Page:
Cesar Chavez Day

Posted on: March 31, 2014

March 31 marks the late Cesar Chavez’s birthday, the official Cesar Chavez Day as declared by the White House, and a holiday in several of our states.  So who was Cesar Chavez?  According to Dr. Martin Luther King, Chavez and King were “brothers in the fight for equality.”  Chavez is a true American hero with a legacy in civil rights leadership, Latino and farm labor leadership, a community organizer, and a champion of non-violent social change. 

Born in 1927, Chavez grew up outside Yuma, Arizona on his family’s small farm.  During the Great Depression, the Chavez family lost their homestead and joined the large group of migrant farm workers traveling and working throughout California. During this period, Chavez was exposed to the social inequality and injustices incurred by migrant farm workers.  This exposure led to his eventual work as a civil rights activist and Latino and farm laborers’ rights activist. 

Cesar Chavez is credited with forming the first farm labor union, which he funded with his own personal savings.  Chavez created the National Farm Workers Association, which later became the United Farm Workers of America, on March 31, 1962.  Over the next forty years, Chavez accomplished many historical gains for farm workers and established his farm workers union as the first successful farm labor union in the country.   His commitment, pledge of non-violence, and sacrifice were novel practices in organized labor and he encouraged all who followed him to follow his example.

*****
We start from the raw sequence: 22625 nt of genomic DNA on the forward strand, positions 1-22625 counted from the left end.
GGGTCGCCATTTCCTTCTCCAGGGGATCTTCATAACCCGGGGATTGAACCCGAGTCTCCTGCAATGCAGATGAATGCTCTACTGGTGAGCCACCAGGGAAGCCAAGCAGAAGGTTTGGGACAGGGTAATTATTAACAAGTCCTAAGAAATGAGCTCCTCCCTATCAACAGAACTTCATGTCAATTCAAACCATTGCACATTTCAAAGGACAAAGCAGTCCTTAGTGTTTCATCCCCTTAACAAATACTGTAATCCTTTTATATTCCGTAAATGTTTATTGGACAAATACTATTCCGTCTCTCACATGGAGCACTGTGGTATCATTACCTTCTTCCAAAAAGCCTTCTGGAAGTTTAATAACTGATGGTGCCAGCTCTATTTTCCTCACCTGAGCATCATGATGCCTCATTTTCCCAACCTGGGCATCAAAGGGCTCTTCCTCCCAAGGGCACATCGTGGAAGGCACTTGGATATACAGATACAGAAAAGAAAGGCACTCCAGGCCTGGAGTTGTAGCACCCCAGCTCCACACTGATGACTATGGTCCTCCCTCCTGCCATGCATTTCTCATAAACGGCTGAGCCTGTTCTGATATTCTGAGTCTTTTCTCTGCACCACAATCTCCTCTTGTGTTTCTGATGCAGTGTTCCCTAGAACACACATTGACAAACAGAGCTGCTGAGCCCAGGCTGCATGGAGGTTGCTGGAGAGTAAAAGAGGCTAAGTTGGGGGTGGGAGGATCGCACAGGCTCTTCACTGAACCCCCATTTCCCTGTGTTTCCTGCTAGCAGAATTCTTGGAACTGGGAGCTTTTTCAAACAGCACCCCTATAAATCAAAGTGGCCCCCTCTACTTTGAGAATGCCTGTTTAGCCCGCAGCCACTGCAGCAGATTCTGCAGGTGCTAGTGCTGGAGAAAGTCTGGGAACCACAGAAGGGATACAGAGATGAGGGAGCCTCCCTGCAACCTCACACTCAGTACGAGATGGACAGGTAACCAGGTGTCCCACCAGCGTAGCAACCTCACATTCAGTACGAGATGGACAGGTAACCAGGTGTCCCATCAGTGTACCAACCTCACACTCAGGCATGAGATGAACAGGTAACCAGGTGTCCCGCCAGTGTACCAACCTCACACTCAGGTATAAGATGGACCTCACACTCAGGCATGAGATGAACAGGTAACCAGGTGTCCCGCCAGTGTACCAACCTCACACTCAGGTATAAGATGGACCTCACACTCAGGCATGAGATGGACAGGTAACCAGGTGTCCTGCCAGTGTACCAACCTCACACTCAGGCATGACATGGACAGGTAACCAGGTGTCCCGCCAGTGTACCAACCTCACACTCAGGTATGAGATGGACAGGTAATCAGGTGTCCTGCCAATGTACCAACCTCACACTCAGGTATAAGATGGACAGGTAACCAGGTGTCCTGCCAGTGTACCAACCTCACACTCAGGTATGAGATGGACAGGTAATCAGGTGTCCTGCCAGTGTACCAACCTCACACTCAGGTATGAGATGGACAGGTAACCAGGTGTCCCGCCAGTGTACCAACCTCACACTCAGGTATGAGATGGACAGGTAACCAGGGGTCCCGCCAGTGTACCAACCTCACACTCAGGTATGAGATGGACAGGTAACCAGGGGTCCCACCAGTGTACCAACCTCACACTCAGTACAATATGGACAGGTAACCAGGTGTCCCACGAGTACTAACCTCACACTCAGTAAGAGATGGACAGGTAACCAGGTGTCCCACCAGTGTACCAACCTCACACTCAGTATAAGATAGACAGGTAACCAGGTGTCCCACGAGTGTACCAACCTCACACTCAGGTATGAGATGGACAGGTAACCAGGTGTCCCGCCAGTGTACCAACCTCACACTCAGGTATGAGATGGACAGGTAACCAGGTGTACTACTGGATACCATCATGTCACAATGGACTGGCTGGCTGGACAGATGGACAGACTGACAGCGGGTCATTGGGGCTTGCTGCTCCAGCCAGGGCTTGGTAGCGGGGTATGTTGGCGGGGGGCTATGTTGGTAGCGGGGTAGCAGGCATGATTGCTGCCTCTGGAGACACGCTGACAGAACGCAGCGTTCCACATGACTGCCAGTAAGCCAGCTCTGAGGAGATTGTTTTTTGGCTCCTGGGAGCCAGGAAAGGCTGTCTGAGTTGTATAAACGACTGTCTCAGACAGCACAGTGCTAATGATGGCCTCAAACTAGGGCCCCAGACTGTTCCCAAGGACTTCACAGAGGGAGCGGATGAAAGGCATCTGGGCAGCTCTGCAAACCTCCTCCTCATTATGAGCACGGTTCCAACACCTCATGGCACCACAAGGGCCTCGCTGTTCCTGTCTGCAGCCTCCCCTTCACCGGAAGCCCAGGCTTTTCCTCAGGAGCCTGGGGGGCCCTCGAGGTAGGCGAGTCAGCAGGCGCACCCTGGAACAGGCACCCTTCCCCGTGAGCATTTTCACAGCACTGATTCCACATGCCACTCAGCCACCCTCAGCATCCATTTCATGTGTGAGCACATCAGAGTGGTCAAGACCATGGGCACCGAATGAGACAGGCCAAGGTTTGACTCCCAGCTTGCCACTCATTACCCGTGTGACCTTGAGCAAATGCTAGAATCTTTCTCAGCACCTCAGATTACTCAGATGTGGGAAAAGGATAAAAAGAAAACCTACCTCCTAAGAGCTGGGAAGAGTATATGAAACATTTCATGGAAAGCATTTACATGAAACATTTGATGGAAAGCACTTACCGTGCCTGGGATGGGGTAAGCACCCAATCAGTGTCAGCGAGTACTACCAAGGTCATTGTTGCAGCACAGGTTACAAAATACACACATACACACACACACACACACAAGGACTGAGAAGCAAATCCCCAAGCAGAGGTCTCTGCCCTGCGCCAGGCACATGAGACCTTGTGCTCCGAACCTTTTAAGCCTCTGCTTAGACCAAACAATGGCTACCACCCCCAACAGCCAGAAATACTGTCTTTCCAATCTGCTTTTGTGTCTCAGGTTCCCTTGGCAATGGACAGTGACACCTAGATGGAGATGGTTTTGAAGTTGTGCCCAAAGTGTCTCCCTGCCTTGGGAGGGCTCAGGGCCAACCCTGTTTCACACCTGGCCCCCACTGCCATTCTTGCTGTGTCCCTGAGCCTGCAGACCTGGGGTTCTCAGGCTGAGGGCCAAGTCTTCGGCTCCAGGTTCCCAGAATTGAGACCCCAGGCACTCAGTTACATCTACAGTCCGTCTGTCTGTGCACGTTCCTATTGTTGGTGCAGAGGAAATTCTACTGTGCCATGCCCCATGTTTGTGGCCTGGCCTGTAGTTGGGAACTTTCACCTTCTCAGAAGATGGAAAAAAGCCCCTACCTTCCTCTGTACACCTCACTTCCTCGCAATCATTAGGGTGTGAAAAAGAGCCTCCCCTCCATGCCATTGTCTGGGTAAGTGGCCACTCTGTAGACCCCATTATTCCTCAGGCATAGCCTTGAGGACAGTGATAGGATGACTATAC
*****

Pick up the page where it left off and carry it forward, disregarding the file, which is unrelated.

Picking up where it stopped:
Chavez’s legacy is perhaps best surmised in his personal motto “Si se puede!" or "Yes, it can be done!”  President Obama adopted this same motto for his presidential campaign.  Using these simple words, Chavez showed ordinary people – namely farm laborers – that they were capable of achieving extraordinary things and that every individual’s job was important in working towards a larger cause. As stated by the Cesar Chavez Foundation: “As a common man with an uncommon vision, Cesar Chavez stood for equality, justice and dignity for all Americans. His Universal principals remain as relevant and inspiring today as they were when he first began his movement.” 

At JIU we believe that Cesar Chavez’s motto – “si se puede!” – can be applied to each of our student’s educational journey.  One doesn’t need to come from a special background, nor necessarily have special talents to achieve amazing things.  The right attitude, hard work, and dedication can lead to the most extraordinary achievements, as is demonstrated by Cesar Chavez’s legacy.